Learning how to invest in gold is a great way to diversify your portfolio as well as prepare you for a downturn in the markets.
There is an old saying that goes “Gold is the money of kings, silver is the money of gentlemen, barter is the money of peasants – but debt is the money of slaves.”
Although in the 21st century, people no longer use gold as a genuine currency, Gold has always been associated as a safe haven for those with money.
Even putting this aside, however, there are many good reasons why you should consider adding some gold-based investments to your portfolio.
How Gold Works as a Commodity
Gold’s appeal extends as far back as the ancient times, where it was used in both jewelry as well as in minting early coins. Coupled with the fact that gold was both rare and hard to extract from the ground, it made sense why early civilizations favored this yellow metal.
Prices for gold, like most other commodities, are determined by supply and demand, with existing gold mines providing fresh gold ore that will later be used in industrial and commercial purposes.
Around 50% of all demand for gold comes from the jewelry industry, but unlike many other types of commodities, a massive chunk of all gold demand comes from the physical purchase of gold to be used in gold bars, coins, medals, etc.
Another major buyer of gold in recent years has been various central banks, including the central banks of Russia and China. Central bank buying alone accounts for around 10% of global yearly demand.
How Gold Can Protect Your Wealth
If you are expecting a major economic downturn, keeping your cash in the bank account and away from investments might not be the best strategy. While your wealth would be protected from a decline if the stock market collapses, it won’t be doing much else. Coupled with the possibility of a hike in inflation, your money can easily find its value eroding away.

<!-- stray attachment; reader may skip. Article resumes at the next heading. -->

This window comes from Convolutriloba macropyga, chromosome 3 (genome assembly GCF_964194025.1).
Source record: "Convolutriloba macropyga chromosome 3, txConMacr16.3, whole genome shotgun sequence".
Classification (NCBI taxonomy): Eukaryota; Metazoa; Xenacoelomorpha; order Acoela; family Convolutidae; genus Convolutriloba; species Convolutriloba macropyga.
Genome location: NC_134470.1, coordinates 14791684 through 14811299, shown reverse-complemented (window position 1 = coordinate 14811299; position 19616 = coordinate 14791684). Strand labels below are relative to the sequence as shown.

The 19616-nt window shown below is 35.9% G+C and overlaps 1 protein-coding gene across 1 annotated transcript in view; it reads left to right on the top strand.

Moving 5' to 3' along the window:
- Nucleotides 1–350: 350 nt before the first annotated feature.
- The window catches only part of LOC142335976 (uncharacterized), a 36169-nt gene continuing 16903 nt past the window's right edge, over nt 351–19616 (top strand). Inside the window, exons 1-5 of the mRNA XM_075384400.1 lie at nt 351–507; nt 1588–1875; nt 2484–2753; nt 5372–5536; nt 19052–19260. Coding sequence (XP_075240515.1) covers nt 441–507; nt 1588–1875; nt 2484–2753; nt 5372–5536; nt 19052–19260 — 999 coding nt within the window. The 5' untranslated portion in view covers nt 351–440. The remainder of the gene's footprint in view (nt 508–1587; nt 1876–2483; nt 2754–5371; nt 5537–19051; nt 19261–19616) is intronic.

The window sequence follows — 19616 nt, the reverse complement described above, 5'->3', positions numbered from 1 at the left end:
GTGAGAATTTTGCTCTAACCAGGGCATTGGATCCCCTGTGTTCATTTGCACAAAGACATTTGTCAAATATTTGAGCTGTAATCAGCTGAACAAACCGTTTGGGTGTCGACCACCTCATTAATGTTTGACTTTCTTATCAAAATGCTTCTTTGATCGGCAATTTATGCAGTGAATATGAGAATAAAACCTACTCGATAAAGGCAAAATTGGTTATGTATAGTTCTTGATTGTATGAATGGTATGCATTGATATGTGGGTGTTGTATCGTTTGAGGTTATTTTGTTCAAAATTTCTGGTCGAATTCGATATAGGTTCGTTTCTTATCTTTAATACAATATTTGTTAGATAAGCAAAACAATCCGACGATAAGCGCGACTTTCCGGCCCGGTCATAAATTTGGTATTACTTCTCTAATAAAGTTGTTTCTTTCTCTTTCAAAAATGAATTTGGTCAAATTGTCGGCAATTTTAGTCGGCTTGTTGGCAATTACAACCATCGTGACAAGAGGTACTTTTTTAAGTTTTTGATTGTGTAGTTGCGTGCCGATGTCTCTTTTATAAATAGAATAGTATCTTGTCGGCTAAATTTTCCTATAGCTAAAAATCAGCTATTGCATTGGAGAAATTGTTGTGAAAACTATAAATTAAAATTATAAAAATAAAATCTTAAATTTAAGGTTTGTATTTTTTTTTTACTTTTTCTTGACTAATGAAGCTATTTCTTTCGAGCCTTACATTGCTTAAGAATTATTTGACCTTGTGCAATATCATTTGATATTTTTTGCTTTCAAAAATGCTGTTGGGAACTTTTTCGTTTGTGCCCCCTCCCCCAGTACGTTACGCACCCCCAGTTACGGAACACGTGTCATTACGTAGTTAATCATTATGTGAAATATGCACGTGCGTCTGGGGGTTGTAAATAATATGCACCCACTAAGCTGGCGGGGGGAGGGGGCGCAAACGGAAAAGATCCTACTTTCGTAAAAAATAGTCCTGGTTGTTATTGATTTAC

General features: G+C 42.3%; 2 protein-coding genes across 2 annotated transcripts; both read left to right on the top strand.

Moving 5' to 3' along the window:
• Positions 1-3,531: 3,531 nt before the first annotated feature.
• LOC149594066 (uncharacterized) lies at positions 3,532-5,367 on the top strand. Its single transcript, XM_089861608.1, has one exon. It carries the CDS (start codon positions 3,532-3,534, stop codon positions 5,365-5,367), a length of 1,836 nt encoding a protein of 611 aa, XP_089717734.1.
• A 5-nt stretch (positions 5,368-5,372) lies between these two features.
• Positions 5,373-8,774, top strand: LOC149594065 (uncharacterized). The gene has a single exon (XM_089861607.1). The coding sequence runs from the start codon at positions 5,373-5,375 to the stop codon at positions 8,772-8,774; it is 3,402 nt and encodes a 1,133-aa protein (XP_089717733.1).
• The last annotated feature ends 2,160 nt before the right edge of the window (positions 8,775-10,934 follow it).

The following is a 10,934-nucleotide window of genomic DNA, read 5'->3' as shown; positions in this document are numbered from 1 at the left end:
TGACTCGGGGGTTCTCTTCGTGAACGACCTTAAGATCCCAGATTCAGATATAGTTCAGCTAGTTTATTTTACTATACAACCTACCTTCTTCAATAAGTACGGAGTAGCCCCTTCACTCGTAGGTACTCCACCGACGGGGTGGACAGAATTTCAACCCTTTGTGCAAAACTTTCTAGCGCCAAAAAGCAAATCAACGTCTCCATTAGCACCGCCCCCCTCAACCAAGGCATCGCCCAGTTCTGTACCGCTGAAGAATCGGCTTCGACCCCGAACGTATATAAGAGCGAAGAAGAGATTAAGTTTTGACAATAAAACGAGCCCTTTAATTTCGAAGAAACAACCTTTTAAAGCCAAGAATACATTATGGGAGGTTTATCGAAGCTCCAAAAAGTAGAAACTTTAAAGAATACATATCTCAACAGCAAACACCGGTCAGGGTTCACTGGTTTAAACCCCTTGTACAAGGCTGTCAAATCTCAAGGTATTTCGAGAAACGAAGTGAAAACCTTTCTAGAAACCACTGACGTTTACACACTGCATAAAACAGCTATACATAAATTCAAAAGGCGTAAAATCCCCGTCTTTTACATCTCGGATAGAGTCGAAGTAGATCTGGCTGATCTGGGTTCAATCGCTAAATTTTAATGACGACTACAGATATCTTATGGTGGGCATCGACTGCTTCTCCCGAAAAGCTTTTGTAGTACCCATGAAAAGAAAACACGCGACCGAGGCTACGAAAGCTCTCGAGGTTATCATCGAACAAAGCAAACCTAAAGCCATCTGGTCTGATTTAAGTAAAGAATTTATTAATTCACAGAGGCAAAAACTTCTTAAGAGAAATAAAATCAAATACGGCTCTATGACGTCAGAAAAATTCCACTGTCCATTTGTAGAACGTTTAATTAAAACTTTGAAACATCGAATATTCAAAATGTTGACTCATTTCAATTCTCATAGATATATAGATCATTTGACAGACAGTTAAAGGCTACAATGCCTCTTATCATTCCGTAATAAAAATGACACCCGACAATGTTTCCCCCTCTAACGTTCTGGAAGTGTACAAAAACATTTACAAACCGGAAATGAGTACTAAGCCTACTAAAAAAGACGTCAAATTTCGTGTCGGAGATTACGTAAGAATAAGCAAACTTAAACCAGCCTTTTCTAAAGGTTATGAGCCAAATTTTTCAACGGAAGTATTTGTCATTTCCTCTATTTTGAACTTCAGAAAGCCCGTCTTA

Gold prices, on the other hand, has a track record of doing well when economic times are tough. In most of the economic collapses of the past few decades, gold has not only outperformed the economy in a bear market but in many cases, has accurately preceded a recession as well.
On the other hand, gold tends to struggle in bull markets.
In the mid-1990s, gold prices struggled to stay afloat amidst a growing GDP and an increasing interest rate. More recently, gold prices have fallen for the past several years following 2011 as the U.S. stock market returned to a bull market, with only the past few months seeing prices jump past the $1,500 per ounce mark.
How to Buy Gold
There are few different ways you can invest in gold including:
- Buying gold ETFs
- Buy actual gold bullion or jewelry
- Invest in gold mining companies
Perhaps the simplest way for an individual to buy gold would be to acquire some jewelry. Within an hour of leaving your home, you can be in the possession of thousands of dollars worth of gold. As a serious investment, however, this is a pretty bad way of buying the precious metal.
Not only can jewelry have hefty markups, but it’s hard to evaluate a piece of jewelry’s resale value, effectively guaranteeing you will lose money in the process when you want to sell back your gold.
A much better way is to buy it from certified dealers. This can come in the form of bullion – gold bars or gold coins. These types of physical gold can be converted back to cash fairly easily as the price of gold changes. There are a couple of problems with this, however.